7 of 7 people found the following review helpful
on October 27, 2003
I am 44 and I am getting back in weight training after more than 10 years. Previously I used the book "Weight Training: Steps To Success" written by one of the co-author. This is a great book for beginners, but the program was too aggressive that I quit after six months because of either exercise burn-out or injury (its was a long time ago). I bought this book because I thought that it would be more gentle since it is written for older exercisers and I am also a lot older than before.
This book is about strength training- you put your body against challenging weight in order to increase strength. It is not a general fitness book nor a toning book where light dumbbells are used. So this book is the same as any other strength training book. Conventional free-weight exercises like squat with weight, bench press, shoulder press, etc. are used. The program in this book is similar to the Baechle's book mentioned above. The modification is that number of sets are lower. But the intensity (weight used) is the same- lift as hard as you can.
The book has a 10 week basic program where one does five exercises and gradually increases up to 10. Each exercise is performed with one set and 12 reps. During this period, the weight is gradually increased up to 140% of the starting weight. The book offers two tracks: one with the Nautilus machine and the other with dumbbells (there are two optional barbell exercises -back quat and bench press, and one required exercise-barbell bicep curl). After the 10 week program, there are 12 week cycle options to build strength, muscle, or endurance. This is where the number of sets are added, the repetitions and the weight are varied. But the authors suggest that one can alway stick with the basic program because the time required for the advanced programs are quite demanding (1 to 1.5 hours not including warm up and cool down).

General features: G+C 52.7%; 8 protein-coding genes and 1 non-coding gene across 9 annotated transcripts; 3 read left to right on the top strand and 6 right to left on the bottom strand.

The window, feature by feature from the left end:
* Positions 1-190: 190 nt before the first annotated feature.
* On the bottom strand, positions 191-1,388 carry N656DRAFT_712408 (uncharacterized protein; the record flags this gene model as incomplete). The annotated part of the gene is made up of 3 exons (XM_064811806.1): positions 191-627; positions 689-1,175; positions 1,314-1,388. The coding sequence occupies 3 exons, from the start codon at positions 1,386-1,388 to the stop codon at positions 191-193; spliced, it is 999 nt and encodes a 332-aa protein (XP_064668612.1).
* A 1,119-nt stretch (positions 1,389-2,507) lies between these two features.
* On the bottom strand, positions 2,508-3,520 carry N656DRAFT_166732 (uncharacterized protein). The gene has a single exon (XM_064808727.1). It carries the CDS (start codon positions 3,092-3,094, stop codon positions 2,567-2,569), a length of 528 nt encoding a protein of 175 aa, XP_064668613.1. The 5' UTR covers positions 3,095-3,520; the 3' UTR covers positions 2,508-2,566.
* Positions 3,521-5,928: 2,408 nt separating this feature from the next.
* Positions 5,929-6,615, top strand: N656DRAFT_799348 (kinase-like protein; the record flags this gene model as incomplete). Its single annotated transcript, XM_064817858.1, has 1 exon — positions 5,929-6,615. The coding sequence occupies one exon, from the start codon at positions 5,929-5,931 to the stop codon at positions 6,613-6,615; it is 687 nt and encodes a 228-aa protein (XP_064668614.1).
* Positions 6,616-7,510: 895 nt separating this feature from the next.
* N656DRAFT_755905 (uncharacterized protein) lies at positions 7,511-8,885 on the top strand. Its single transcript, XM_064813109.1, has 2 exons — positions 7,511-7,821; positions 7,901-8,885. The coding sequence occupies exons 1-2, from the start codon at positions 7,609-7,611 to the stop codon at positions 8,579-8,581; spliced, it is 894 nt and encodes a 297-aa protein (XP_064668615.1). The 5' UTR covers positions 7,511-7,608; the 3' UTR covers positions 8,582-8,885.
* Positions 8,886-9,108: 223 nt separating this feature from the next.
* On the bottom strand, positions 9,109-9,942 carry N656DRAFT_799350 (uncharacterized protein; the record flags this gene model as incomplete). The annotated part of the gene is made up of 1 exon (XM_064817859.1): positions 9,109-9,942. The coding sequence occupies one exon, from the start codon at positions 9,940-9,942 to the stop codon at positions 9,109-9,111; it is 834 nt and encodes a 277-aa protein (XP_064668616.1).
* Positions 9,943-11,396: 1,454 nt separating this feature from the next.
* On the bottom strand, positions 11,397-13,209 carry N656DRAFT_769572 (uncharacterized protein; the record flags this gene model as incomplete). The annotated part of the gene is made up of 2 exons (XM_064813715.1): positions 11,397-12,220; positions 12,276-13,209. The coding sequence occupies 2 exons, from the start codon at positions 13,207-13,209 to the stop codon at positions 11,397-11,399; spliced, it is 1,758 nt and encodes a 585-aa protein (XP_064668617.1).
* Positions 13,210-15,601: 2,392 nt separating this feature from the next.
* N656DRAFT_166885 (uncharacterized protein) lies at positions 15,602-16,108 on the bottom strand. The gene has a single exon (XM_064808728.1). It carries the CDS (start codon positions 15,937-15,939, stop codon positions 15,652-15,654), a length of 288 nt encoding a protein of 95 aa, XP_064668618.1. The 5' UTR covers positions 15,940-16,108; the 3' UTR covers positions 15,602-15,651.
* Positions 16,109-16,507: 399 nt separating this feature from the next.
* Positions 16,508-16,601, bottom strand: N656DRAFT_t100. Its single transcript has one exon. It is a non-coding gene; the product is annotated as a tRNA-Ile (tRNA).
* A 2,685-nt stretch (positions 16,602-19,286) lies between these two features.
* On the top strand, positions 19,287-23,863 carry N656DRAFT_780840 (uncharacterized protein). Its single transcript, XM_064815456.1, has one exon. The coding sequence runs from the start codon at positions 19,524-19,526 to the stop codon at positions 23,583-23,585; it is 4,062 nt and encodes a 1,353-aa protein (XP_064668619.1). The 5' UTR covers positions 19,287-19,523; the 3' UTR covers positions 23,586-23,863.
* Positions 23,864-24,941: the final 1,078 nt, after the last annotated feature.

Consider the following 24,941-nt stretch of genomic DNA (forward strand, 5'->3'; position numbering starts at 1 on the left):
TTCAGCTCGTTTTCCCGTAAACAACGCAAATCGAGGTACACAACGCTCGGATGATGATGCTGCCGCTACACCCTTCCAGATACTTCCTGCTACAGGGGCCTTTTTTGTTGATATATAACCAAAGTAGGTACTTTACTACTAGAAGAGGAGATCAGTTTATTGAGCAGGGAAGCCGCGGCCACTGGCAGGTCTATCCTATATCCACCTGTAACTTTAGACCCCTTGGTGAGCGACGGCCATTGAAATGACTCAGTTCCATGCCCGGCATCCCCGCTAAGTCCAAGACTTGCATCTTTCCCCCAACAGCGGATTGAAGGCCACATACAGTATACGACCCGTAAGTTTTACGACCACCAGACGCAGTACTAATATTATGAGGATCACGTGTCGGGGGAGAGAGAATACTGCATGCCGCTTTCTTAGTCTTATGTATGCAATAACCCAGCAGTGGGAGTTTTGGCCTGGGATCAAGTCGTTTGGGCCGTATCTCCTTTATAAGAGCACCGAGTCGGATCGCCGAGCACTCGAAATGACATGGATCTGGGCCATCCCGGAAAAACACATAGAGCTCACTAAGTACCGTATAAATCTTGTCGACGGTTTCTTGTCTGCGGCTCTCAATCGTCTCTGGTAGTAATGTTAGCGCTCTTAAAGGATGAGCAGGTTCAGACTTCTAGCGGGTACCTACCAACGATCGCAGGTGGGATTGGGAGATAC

The high points about this books are:
- It gives a green light for older folks to do strength training based on research data. But, the strength training has to be "sensible".
- It stresses the use of low volume training (one to two sets) at medium high intensity (weight) since it accomplishes 90% of the gain from performing higher volume training.
- The secret of this book is the use of the 1.25 lb weight plates for overloading. Most weight training books in the market don't tell you how to add weight. With this small overloading, your muscles don't even feel it. But, after a while, you have added a chunk of weight. This is why I think that this is the best training system.
- Photos showing the starting and ending points of the exercises. Fit model in the 50 and 60 are shown to use free weight while older exercisers are shown to use the machine.
- The exercises selected work all body parts. Safe exercises were selected over the higher risk ones. For example, squats are seleted over lunges to work the legs and 10-30 degrees decline shoulder press is prefered over military press to work the shoulders.
The low point on this book is:
- The program only cycle the volume (sets) but not the intensity (weight). The weight is kept constant at 75% of one repetition maximum (1RM). This could lead to overtraining.
- There is no stretching exercises. Some basic techniques like how to pick up weight off the floor and how to mount the dumbells during bench press are not covered. In addition, the description of the exercises are generic. Safety tips like do not lock the elbows during pushing exercises, etc. are not mentioned.